With a storyline that brings you back to Lord of The Rings landscapes and a hint of the classic Japanese RPGs of yore – this turn-based combat game has managed to open up talks with Sony and Microsoft. But they prefer to retain some of their Indie side…

What’s worth fighting for? In Festival of Magic it is Plumpet Island, a volcanic island located in Nevad, which functions as your very own home village. There you can Farm Your own Ammo. Because the soil is full of magical energy – your weaponry has very peculiar and unique features. See the images below to get a grasp of a backyard full of potion brewing, barnacle care and weapon upgrades.



This magical Island, you can imagine, should not fall into the wrong hands. And thus it is protected by the pretty sorceress Olia. But then the town’s botanist goes missing – havoc and despair. Who’s summoned to come to the rescue? The young and handsome treasure hunter Amon – that’s you. And when he returns from the rescue operation the Village is ambushed by a powerful warlock who drains Olia’s magical powers – leaving her lifeless. That’s where the story unfolds… Fighting the warlock, restoring the village and saving Olia’s life.


The game -made by the Norway (Oslo) based SnowCastle Games- is filled with terms having that ‘Nordic bite’ that seems to trigger a fantasy world landscape, perhaps thanks to Lord of The Rings, rendering all ‘out of your hat’ plots credible.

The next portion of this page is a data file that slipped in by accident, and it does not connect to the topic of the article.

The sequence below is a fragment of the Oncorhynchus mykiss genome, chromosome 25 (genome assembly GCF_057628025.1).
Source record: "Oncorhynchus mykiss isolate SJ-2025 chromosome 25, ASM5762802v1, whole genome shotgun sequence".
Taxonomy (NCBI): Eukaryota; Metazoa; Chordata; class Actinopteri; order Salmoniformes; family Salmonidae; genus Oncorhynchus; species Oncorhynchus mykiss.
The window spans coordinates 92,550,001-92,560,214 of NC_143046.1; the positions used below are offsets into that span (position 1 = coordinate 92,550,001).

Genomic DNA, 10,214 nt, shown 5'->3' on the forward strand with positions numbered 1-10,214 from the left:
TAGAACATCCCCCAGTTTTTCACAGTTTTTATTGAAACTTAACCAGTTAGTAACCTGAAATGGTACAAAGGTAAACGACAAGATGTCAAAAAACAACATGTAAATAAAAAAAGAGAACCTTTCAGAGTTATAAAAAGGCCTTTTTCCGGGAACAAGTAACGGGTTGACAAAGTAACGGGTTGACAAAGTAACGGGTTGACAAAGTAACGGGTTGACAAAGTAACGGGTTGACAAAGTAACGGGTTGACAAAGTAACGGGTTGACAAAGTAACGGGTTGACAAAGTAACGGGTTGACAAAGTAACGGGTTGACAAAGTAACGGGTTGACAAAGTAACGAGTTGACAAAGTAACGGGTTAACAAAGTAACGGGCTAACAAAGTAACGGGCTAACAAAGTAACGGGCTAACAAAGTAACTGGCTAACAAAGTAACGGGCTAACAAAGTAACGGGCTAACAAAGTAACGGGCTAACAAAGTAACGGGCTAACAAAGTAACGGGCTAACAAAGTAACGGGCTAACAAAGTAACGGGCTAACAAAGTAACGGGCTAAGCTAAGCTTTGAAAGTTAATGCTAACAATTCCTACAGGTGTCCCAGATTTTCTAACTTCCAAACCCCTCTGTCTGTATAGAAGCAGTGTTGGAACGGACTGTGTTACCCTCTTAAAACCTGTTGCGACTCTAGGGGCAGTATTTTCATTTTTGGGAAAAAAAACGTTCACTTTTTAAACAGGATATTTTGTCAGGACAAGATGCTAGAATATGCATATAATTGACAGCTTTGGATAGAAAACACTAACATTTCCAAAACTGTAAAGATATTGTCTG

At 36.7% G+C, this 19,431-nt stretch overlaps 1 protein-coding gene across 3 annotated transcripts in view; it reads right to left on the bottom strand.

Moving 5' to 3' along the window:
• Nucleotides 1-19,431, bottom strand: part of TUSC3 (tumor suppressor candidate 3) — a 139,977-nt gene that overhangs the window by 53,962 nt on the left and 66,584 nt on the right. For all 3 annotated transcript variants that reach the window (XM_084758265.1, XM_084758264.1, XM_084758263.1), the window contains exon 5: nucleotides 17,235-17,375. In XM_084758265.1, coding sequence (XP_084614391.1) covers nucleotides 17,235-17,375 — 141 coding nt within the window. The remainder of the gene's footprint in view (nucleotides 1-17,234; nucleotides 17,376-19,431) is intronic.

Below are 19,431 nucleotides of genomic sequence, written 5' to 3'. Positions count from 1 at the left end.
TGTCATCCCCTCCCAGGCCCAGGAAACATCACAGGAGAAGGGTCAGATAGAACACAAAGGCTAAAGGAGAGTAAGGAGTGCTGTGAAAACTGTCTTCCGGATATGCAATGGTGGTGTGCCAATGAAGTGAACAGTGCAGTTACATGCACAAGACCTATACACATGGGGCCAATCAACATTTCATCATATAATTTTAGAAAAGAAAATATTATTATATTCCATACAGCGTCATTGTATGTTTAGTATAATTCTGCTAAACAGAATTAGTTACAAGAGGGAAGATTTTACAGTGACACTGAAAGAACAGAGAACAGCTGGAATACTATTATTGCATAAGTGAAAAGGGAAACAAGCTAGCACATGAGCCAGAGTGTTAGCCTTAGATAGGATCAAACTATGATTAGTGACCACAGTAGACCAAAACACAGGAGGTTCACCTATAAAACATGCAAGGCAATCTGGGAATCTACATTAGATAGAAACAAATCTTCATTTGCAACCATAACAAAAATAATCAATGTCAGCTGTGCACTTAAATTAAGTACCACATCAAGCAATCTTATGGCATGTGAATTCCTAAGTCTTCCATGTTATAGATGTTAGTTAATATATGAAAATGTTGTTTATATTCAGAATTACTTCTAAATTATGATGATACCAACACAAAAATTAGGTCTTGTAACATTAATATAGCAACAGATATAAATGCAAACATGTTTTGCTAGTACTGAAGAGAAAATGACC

There’s Umbra, the planet where it’s all happening, a realm where magic and technology existed in perfect harmony. It used to have a core clockwork, maintained by two orders: the order of Magicians and the order of Engineers.


There’s the Battle of Suvia, where a giant machine was made in a conflict between the order of Engineers and Magicians. ‘Seasons froze to a standstill, covering one continent in eternal ice and snow…’

Battle of Suvia8f98c5eeae01ae71_large

And now for the big news: They’ve been in contact with investors about funding the game as well. More specifically with Sony and Microsoft, about getting their game out on the PlayStation and Xbox. According to Concept Artist Fredrik Dahl Tyskerud they’d be thrilled to have Festival of Magic come out on these consoles. ‘We’re crossing fingers that we’ll hear back soon!’ Which leaves a big question: Why Kickstarter? ‘We want to stay as independent as possible. Partnering with an investor means selling stock in our company. With a portion of the budget coming from crowd funding we can retain as much rights and control over our company as possible.”

Also worth mentioning is that the game has had the green light on Steam. There’s a playable alpha and digital rewards for backers, starting as low as $5. Have a look at their video – look out for their ‘pairing’ feature: combat happens in pairs combining a warrior and a protector – interesting new approach on combat tactics.

The Festival of Magic Kickstarter runs until December 21, 2013. So far they’ve gathered $47,386 of the $250,000 goal with the help of 1,356 backers.